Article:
I heard this morning that the United States is now the third largest mission field in the world. How did this happen? Amazingly to most of us, the Torah anticipated just such a scenario:
[T]he author [of Deuteronomy] was writing to well-to-do landowners. He was concerned that they remember from whence they came and on whom they needed to rely. He treated their economic prosperity as a threat to their required humility before God. He sought to counter this tendency to self-sufficiency by reminding them of their past slavery; and of their dependence on God for a bountiful harvest. He limited their ambitions by emphasizing the need for sabbath rest, and sabbath years. The requirement to rejoice and hold feasts also served to restrict their utilitarianism. He believed that they themselves were not ultimately responsible for their prosperity, and that they would be in the position of the widow, fatherless and alien if tragedy befell them.
Something about the way I’m wired means that everywhere I look I see the consequences of bad theology. To me it’s like looking at heat under infrared, the connections are so glaring and direct. America was settled on the basis of a dangerous and diabolic theology called Manifest Destiny (more on that in another post), and when the impetus of that cooled a new twist was thrown into our lives during the 1950s. Having driven men to misinterpret the Torah, the Adversary now drove them to ignore it. Loosed from our moorings, without an eternal standard of morality, we lost any ability to accurately recognize injustice, and lost the benefit of the practical life instruction God had included for His people.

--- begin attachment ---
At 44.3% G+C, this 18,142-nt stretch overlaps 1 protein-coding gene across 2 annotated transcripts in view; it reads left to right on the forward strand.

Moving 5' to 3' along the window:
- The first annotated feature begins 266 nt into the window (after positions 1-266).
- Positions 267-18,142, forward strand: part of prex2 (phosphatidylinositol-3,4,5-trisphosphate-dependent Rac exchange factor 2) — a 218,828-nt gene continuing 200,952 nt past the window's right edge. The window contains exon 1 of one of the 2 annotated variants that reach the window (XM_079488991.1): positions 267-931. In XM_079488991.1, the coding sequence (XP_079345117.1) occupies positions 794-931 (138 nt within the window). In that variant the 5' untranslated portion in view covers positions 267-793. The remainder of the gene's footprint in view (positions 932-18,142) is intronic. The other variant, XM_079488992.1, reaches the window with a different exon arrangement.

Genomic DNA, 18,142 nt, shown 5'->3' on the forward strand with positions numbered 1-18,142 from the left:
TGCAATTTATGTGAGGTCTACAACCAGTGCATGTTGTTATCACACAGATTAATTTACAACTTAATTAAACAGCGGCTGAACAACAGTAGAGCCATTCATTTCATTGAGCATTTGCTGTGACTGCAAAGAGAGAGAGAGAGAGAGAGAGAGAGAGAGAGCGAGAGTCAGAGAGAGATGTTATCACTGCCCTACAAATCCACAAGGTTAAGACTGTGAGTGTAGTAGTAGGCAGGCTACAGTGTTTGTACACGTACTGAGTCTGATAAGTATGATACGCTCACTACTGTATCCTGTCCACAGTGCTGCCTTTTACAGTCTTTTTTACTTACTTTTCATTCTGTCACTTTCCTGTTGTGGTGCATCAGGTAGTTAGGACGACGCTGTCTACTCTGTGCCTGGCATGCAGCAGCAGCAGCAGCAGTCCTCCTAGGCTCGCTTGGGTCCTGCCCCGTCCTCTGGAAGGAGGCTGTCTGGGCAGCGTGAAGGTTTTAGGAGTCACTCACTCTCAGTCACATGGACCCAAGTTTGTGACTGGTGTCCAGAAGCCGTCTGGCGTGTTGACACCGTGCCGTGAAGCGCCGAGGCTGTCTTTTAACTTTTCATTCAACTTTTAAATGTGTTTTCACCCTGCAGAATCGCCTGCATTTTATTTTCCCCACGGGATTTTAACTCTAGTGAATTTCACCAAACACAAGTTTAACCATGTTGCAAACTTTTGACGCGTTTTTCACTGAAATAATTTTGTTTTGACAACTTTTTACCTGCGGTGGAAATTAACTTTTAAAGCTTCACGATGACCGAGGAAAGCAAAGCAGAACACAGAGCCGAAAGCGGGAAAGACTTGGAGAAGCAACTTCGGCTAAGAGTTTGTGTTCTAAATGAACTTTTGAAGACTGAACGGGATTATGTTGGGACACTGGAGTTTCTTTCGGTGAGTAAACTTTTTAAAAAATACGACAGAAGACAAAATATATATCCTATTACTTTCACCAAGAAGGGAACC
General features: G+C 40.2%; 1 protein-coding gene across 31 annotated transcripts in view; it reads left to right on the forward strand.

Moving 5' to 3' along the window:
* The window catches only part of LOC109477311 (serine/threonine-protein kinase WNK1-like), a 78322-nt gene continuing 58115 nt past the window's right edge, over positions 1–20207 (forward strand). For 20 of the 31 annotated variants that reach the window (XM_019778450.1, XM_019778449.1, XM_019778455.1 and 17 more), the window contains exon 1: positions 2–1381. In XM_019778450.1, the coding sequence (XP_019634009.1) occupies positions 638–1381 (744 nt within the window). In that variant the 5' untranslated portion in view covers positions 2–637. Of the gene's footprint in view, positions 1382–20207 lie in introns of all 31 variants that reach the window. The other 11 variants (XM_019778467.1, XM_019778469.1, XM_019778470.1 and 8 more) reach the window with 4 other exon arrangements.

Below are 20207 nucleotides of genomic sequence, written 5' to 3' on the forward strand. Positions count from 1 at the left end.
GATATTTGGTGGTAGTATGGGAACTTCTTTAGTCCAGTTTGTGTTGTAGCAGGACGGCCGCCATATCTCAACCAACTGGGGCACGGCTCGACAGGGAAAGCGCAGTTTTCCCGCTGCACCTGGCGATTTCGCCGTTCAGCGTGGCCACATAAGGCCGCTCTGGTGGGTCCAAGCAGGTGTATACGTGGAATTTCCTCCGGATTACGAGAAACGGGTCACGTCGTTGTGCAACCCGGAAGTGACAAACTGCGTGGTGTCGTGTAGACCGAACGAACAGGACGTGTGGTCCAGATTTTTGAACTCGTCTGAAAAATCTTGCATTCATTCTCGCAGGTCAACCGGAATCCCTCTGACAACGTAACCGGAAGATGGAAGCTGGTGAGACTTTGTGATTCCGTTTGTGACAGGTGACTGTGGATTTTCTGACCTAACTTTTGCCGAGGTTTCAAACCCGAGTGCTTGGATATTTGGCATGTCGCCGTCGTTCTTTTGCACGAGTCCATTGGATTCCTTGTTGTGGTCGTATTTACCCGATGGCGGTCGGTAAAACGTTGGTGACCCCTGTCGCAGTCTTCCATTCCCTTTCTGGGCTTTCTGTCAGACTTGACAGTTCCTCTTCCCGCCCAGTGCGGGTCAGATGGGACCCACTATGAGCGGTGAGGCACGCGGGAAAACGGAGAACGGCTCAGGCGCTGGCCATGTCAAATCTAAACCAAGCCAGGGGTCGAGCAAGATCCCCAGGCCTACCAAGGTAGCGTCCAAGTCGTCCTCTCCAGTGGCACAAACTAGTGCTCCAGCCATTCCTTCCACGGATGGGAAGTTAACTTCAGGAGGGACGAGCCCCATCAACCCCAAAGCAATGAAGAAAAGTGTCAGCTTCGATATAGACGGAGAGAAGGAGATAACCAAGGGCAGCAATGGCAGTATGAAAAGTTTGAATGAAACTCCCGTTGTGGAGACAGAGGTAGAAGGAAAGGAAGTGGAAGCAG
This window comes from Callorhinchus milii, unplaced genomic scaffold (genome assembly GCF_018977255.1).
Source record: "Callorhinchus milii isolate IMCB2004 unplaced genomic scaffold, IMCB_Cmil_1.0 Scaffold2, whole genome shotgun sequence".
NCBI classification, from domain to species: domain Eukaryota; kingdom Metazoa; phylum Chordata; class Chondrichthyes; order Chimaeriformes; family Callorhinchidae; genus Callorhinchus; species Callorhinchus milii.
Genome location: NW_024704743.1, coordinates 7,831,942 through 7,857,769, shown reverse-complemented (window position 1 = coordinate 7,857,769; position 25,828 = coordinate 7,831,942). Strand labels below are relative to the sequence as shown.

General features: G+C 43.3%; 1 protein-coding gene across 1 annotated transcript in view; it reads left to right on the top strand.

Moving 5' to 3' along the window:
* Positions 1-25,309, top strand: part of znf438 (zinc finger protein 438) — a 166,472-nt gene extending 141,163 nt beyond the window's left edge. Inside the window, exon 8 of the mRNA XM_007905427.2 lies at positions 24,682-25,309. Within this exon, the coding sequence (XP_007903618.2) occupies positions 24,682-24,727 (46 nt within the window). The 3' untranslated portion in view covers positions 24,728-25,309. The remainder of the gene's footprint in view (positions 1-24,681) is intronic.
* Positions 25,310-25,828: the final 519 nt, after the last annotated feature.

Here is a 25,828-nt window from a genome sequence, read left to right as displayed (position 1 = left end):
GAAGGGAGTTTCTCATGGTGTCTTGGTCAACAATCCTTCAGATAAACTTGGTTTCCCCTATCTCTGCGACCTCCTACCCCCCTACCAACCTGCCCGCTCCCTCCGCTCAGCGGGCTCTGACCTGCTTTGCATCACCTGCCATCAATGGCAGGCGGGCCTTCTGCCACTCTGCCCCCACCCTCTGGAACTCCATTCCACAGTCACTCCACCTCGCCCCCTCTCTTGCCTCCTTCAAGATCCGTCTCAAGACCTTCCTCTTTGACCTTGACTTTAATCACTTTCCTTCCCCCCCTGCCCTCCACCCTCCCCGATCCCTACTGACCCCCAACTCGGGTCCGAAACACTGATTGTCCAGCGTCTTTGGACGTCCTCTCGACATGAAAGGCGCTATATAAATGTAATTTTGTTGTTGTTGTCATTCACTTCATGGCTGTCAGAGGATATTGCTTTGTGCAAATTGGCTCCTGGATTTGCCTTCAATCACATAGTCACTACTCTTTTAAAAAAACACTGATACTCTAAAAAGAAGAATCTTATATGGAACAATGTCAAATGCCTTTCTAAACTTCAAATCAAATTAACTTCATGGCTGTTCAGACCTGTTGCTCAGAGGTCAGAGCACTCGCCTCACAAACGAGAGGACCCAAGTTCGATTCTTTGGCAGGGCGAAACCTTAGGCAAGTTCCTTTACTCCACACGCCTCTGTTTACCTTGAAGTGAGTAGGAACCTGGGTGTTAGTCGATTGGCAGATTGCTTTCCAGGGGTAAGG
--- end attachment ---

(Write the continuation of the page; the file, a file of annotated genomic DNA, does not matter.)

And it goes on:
These days, gratitude is a thing of the past; I see more athletes pound their own chest after a great play than point a finger toward heaven. I hear even pastors talk about how they were a “champion for Jesus” and you can be one too, if you’ll just pull yourself up by your own boot straps and take the initiative like they did.
Today overwhelming percentages even of the well-to-do can be described as fatherless, and waves and waves of people feel lost and alien in their own culture. We have lost our way and substituted the American Dream for the biblical prescriptions; often by reinterpreting biblical language to support our misguided priorities.
Christiana van Houten, The Alien in Israelite Law (Sheffield: Sheffield Academic Press, 1991), 106.
9 thoughts on “The American Dream is Dangerous”
Thought you would be interested that I’m studying the Pentatuch at school for the next 5 weeks. Torah Story is the pprescribed reading.
Awesome! My guess is that you will enjoy thoroughly. I’ll be interested to hear what you think…
Speaking of the consequences of bad theology – what’s your view of Rob Bell nowadays?
That while I wouldn’t say things like he says them, he is asking questions that need to be asked. I don’t necessarily agree with where he tends to land on every issue, but he is not the heretic that so many are accusing him of being.
However, he doesn’t do himself any favors in that department by being intentionally provocative. On the other hand, while he is alienating entire portions of the established church, he is being heard by entire portions of our population that can’t hear the established church. So God is definitely using Rob.
I like what Eugene Peterson had to say:
“Rob Bell and anyone else who is baptized is my brother or my sister. We have different ways of looking at things, but we are all a part of the kingdom of God. And I don’t think that brothers and sisters in the kingdom of God should fight. I think that’s bad family manners.